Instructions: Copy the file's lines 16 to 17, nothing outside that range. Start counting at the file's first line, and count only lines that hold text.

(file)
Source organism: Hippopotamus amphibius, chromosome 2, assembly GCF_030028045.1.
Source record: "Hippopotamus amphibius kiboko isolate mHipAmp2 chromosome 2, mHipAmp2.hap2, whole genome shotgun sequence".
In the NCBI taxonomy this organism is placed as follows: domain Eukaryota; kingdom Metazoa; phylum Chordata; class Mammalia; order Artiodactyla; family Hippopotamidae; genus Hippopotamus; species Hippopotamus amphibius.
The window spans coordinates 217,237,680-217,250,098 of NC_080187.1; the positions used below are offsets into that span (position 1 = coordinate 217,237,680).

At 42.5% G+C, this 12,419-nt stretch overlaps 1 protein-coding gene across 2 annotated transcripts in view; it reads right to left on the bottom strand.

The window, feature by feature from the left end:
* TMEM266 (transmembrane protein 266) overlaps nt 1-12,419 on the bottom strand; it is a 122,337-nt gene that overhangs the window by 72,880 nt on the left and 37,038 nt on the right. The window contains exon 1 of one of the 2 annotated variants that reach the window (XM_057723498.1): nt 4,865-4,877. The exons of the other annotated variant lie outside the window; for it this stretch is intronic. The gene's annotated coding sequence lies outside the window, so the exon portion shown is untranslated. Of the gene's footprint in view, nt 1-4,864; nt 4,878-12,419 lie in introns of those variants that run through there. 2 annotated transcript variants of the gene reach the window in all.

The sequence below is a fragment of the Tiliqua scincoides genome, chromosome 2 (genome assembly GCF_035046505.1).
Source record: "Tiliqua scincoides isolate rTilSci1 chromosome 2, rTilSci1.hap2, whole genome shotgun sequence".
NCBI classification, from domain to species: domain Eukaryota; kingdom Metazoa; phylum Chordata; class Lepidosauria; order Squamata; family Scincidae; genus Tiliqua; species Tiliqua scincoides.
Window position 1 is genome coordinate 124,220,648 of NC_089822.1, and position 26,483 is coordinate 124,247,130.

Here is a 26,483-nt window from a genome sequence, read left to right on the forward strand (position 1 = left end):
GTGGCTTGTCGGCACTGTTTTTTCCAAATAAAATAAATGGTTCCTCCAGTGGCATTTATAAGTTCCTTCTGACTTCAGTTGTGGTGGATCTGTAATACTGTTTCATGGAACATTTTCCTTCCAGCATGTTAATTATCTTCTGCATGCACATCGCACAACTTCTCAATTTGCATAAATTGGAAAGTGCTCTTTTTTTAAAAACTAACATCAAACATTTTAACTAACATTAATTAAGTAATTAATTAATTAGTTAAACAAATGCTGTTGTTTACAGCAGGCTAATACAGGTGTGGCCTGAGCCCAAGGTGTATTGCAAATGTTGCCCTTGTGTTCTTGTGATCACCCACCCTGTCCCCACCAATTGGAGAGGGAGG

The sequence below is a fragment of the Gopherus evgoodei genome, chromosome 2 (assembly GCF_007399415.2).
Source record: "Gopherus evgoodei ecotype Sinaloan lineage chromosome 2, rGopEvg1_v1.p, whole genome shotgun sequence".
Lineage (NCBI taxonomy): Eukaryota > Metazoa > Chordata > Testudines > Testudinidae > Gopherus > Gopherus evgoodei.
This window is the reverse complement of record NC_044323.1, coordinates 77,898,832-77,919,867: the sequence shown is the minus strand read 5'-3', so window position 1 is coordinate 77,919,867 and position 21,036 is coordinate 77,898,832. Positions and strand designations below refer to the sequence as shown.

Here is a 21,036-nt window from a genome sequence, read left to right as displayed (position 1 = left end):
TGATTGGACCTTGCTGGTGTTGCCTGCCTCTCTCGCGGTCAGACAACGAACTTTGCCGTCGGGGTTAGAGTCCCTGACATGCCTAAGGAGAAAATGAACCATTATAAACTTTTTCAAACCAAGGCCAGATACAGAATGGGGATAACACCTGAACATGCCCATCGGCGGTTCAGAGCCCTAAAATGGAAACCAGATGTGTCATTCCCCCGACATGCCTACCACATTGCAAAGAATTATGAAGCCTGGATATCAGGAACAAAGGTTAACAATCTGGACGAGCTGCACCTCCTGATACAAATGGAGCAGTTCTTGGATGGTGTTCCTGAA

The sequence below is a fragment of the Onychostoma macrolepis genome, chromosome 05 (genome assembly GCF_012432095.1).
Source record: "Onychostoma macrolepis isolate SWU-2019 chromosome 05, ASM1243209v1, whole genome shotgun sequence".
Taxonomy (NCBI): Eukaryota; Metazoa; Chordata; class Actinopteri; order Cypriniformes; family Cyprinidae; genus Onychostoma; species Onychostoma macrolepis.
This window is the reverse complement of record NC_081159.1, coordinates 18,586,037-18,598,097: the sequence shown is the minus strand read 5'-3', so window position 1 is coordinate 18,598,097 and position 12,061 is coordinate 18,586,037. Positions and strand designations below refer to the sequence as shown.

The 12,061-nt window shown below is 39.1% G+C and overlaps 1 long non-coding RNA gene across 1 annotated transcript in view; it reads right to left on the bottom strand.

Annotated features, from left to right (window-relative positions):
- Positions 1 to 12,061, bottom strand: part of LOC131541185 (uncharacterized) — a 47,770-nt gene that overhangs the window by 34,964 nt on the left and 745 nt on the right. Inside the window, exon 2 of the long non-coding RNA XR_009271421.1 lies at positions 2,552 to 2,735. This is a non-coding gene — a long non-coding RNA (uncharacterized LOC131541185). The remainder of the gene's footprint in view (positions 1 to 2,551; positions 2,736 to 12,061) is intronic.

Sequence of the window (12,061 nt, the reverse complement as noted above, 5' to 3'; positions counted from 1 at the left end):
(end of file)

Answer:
Lineage (NCBI taxonomy): Eukaryota > Metazoa > Chordata > Testudines > Testudinidae > Gopherus > Gopherus evgoodei.
This window is the reverse complement of record NC_044323.1, coordinates 77,898,832-77,919,867: the sequence shown is the minus strand read 5'-3', so window position 1 is coordinate 77,919,867 and position 21,036 is coordinate 77,898,832. Positions and strand designations below refer to the sequence as shown.